Maine’s Deshawn Stevens takes down New Hampshire quarterback Christian Lupoli suiring the 2018 season opener in August. (Shawn Patrick Ouellette/Portland Press Herald)

Maine and Rhode Island meet Saturday in a Colonial Athletic Association football game that could have NCAA playoff implications for both teams — a development few could have foreseen two months ago.

When the CAA preseason football poll was released, the Black Bears were picked to finish eighth and the Rams 12th among 12 teams. But as the teams approach the midway point of their season, Maine (3-2) and Rhode Island (4-1) are among four teams tied for first in the CAA with a 2-0 record. The others are Elon (picked fifth) and Towson (10th).

“Turned upside down,” said Villanova coach Mark Ferrante after Maine beat the Wildcats 13-10 last week on a final-play, 52-yard field goal by Kenny Doak. “All the prognosticators and preseason predictors, they’re looking wrong right now.”

Of course, there’s a long way to go. And preseason favorite James Madison lurks at 2-1 despite a 27-24 home loss to Elon. But the early results show the CAA is tough.

“I think that our league, top to bottom, every week is a tough out and anybody can get anybody,” said Rhode Island coach Jim Fleming, whose team hosts Maine at noon.


“But certainly no one circled this one as having the significance that it does.”

Rhode Island hasn’t had a winning record since 2001 and is coming off a 3-8 season. Maine finished 4-6 a year ago. The Rams have CAA wins over Delaware and Albany, and the Black Bears have wins over New Hampshire and Villanova.

Maine coach Joe Harasymiak isn’t entirely surprised by what has happened, with perennial powers New Hampshire and Villanova still winless in the league.

“I just think that year-to-year, there’s going to be ups and downs for some teams,” he said. “If you reflect back on some of our games, a lot of them have been close over the years, in terms of playing a James Madison. We just haven’t made the plays to get it done, and the championship-experienced teams did. And that’s the difference.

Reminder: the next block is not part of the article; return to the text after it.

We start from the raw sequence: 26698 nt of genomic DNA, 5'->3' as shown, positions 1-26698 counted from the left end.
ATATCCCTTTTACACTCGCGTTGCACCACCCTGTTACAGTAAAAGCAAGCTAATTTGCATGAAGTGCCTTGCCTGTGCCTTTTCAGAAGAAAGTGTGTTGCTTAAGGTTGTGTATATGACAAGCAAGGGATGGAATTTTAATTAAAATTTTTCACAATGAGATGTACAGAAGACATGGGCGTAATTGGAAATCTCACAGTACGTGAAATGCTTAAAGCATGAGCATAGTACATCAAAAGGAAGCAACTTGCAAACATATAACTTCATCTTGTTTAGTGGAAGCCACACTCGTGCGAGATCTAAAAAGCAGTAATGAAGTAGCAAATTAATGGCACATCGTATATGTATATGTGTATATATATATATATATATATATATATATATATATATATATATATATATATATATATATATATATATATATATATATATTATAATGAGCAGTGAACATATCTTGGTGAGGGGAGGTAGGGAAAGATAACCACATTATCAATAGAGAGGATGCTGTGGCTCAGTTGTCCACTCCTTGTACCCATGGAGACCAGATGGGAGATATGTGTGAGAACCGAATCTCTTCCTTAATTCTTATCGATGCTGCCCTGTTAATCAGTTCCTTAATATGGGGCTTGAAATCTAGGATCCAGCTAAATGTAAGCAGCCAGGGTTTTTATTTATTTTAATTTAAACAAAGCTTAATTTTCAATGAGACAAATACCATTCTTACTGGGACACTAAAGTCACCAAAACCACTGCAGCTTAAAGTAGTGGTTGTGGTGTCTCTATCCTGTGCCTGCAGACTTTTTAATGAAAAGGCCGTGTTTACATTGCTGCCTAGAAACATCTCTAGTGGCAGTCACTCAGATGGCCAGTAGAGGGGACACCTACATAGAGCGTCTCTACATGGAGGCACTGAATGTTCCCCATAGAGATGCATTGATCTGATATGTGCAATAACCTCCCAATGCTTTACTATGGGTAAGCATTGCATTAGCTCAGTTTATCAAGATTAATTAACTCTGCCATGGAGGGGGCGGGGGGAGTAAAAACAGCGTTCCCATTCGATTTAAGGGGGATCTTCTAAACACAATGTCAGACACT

“But other teams are getting older, more experienced, and have been recruiting well. And now they’ve got to continue to do it. The teams are close and maybe they’re catching up a little bit.”

Maine senior Jeff DeVaughn said this year’s CAA leaders have something to prove.


“You get tired of losing, you get tired of hearing you’re going to be at the bottom of the league, you get tired of hearing what you can’t do and what other teams can do,” he said. “Us, Rhode Island, Towson … everyone wants to make a difference. We’re tired of being looked at as the eighth, 10th, 11th or 12th team in the league.”

Those teams are also getting great quarterback play. Towson’s Tom Flacco, the younger brother of Baltimore Ravens quarterback Joe Flacco, leads the CAA with 296.4 passing yards per game. Rhode Island’s JaJuan Lawson is fifth with 247.8 yards. He suffered a knee injury two weeks ago against Harvard and is likely to be a game-time decision against the Black Bears. His backup, Vito Priore, threw for 310 yards and four touchdowns last week against Brown.

Maine’s Chris Ferguson also will be a game-time decision as he recovers from a right shoulder injury. Redshirt freshman Isaiah Robinson has taken most of the snaps the last three games.

“Football is dominated by that position, especially at the higher levels,” Harasymiak said. “Your quarterback has got to play well no matter who it is, starter or backup. When your quarterback plays well, you have a chance to win. If he doesn’t, that leaves it up to a lot of other factors.”

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